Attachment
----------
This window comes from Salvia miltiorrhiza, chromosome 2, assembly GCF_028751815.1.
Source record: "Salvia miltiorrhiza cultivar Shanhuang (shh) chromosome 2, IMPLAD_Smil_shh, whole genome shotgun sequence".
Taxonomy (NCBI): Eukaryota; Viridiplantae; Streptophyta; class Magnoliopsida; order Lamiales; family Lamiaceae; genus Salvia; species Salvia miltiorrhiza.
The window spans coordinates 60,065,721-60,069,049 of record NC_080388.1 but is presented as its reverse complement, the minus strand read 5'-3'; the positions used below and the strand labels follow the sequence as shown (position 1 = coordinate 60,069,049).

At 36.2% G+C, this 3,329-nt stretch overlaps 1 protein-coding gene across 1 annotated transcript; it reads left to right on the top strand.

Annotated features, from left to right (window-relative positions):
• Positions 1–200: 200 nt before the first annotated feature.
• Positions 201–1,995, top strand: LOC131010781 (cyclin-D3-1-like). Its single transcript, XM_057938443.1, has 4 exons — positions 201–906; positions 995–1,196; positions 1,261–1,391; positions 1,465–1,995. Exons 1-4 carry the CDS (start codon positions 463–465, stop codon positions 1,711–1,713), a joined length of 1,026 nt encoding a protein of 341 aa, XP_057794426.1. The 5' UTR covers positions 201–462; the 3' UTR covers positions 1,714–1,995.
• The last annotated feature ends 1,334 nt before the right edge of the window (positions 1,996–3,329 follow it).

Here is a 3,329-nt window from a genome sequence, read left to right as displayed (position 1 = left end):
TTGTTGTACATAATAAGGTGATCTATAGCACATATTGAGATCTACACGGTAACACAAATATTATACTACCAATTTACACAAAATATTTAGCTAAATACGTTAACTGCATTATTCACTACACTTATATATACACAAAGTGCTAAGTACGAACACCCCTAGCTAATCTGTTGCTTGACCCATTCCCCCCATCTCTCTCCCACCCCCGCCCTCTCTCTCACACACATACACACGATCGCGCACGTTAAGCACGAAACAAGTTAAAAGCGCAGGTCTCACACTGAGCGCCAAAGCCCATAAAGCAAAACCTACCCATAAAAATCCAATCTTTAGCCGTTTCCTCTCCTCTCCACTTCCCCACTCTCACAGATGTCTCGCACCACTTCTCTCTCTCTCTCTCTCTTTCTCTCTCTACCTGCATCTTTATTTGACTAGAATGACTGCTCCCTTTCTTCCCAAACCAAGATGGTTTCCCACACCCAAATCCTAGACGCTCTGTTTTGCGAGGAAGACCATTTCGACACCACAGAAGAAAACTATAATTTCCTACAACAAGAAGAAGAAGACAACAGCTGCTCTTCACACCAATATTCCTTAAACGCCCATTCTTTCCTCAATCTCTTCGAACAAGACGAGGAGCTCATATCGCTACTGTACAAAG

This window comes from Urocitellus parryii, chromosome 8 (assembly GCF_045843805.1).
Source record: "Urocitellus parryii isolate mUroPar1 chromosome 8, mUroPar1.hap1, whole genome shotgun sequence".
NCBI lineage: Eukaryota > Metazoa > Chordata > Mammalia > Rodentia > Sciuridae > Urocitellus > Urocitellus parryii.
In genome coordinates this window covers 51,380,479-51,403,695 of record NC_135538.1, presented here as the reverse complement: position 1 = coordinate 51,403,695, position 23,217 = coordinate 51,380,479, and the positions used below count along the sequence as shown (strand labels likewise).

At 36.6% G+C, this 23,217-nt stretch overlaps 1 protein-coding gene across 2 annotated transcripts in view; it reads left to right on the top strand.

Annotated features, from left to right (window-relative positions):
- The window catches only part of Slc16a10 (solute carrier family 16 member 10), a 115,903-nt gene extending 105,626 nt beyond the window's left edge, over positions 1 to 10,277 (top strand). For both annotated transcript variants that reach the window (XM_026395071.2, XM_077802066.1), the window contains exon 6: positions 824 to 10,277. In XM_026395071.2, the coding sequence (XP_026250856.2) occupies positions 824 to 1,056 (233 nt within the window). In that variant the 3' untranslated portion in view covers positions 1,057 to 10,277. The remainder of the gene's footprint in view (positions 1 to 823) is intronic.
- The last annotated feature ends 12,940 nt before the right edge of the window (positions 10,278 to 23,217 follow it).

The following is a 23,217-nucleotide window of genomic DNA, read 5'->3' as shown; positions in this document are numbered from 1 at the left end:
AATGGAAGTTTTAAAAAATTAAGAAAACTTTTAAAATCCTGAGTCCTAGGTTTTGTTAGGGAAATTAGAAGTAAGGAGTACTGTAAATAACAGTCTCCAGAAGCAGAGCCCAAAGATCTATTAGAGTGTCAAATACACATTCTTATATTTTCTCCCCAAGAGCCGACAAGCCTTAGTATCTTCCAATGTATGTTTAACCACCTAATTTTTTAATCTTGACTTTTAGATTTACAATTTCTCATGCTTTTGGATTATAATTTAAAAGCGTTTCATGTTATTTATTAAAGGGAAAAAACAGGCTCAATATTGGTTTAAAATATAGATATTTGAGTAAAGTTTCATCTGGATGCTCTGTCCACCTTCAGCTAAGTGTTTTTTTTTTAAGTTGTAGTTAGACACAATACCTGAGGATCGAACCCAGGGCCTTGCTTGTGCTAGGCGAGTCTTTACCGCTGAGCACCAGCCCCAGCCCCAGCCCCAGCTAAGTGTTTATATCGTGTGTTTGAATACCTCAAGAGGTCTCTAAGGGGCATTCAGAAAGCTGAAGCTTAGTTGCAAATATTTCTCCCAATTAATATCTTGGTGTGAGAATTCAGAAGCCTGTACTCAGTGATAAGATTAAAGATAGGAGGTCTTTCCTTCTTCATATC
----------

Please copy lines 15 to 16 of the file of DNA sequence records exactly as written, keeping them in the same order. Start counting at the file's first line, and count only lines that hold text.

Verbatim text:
In genome coordinates this window covers 51,380,479-51,403,695 of record NC_135538.1, presented here as the reverse complement: position 1 = coordinate 51,403,695, position 23,217 = coordinate 51,380,479, and the positions used below count along the sequence as shown (strand labels likewise).

At 36.6% G+C, this 23,217-nt stretch overlaps 1 protein-coding gene across 2 annotated transcripts in view; it reads left to right on the top strand.